After Nashville police shut down a protest near the Capitol building, a judge quickly threw out the case.
Occupy Nashville, the Tennessee capital's offshoot of the Occupy Wall Street movement, came to a premature close early Friday morning when police stormed the protestors' camp site. Some of the protestors acquiesced to officers' demands that they leave, but others didn't, locking arms, sitting down, and refusing to move. So police moved in and forcefully broke the group up. In the end, 29 protesters were arrested.
The story might have ended there: with the demonstration—which had been happening since October 7—scattered and dozens of protesters in jail. But thanks to an eminently rational Nashville judge named Tom Nelson, that's not what happened at all.
When the arrested protesters went before the judge who was to sign their warrants, the judge sided with the protesters, ruling that the police had "no probable cause" to arrest them. He said that the city hadn't given the protesters enough notice before evicting them, adding "Fourteen hours is woefully inadequate time within which to allow the group an opportunity to comply with the newly enacted rules, regulations, curfew and permit requirements." All 29 protesters were released immediately.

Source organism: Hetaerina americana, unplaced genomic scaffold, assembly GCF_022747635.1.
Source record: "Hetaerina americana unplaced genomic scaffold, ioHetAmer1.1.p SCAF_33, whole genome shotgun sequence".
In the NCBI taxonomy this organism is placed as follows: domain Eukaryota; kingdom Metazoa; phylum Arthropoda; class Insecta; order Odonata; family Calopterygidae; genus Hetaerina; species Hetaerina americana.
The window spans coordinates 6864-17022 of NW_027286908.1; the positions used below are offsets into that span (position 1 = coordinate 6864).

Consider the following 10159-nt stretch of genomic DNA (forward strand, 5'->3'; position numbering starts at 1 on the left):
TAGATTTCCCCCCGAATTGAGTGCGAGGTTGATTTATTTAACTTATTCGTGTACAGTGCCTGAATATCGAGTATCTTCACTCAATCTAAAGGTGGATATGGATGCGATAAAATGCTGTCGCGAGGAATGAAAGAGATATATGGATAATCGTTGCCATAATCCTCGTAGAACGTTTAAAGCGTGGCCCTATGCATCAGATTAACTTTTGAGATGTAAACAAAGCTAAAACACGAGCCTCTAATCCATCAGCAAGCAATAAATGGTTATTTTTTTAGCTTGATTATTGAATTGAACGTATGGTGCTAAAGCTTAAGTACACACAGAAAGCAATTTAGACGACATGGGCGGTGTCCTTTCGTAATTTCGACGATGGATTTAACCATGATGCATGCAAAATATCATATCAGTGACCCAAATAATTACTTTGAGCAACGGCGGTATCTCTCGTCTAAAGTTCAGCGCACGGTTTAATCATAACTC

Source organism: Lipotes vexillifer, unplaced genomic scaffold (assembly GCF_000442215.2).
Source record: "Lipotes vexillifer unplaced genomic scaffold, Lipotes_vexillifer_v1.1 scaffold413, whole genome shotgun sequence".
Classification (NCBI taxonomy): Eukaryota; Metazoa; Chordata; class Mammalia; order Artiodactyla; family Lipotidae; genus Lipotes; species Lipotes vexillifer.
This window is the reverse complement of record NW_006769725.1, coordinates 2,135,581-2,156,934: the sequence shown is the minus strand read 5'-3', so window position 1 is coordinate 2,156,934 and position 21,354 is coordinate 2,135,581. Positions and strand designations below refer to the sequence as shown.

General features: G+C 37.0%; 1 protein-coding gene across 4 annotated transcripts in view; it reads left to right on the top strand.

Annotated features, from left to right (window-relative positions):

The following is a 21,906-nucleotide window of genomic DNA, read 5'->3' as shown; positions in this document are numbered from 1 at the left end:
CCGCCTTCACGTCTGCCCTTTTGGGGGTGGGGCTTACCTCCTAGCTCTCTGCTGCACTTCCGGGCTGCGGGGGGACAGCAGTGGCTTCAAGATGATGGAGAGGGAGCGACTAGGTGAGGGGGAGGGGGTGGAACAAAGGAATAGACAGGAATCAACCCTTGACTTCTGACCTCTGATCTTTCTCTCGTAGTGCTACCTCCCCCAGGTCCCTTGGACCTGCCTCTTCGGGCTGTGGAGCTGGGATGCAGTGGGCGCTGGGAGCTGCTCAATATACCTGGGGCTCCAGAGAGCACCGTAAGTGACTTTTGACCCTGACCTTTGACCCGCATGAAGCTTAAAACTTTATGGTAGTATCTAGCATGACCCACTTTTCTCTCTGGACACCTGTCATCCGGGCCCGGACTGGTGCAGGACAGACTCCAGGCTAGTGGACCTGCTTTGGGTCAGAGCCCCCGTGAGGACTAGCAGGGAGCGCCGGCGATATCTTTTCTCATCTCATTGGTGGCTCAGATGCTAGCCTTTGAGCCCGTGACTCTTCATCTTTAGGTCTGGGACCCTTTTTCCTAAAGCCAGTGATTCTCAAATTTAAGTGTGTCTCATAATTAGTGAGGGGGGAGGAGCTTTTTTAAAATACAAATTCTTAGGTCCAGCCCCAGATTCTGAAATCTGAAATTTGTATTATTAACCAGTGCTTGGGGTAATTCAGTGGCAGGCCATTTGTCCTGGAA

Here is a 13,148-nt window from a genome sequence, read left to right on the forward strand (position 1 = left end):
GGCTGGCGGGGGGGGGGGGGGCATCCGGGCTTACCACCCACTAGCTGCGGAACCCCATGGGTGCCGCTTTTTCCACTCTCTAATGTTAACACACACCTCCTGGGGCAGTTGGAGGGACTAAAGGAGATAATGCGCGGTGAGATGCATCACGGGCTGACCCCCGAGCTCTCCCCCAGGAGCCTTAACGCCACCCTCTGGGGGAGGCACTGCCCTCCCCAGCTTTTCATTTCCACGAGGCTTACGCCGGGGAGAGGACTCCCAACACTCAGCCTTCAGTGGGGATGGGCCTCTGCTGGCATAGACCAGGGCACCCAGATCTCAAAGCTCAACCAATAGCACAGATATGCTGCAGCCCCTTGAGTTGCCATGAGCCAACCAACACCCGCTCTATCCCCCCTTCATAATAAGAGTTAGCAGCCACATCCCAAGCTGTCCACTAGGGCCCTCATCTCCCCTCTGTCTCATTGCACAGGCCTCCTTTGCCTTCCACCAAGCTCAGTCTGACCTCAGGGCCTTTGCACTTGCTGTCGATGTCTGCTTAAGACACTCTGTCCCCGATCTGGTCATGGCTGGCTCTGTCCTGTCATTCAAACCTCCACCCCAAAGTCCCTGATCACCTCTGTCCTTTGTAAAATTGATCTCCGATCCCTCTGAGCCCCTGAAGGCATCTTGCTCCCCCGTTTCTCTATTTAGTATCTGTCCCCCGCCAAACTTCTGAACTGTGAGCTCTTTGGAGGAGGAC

As Scott Olsen, the Iraq War veteran injured in Occupy Oakland's clashes with police, recovers from serious brain trauma in Highland Hospital in Oakland, it's nice to know not everyone in criminal justice is against the protesters. The Occupy movement is growing, and if it's going to get even bigger it needs to be sure police and judges aren't looking to squelch it on trumped-up charges at every turn.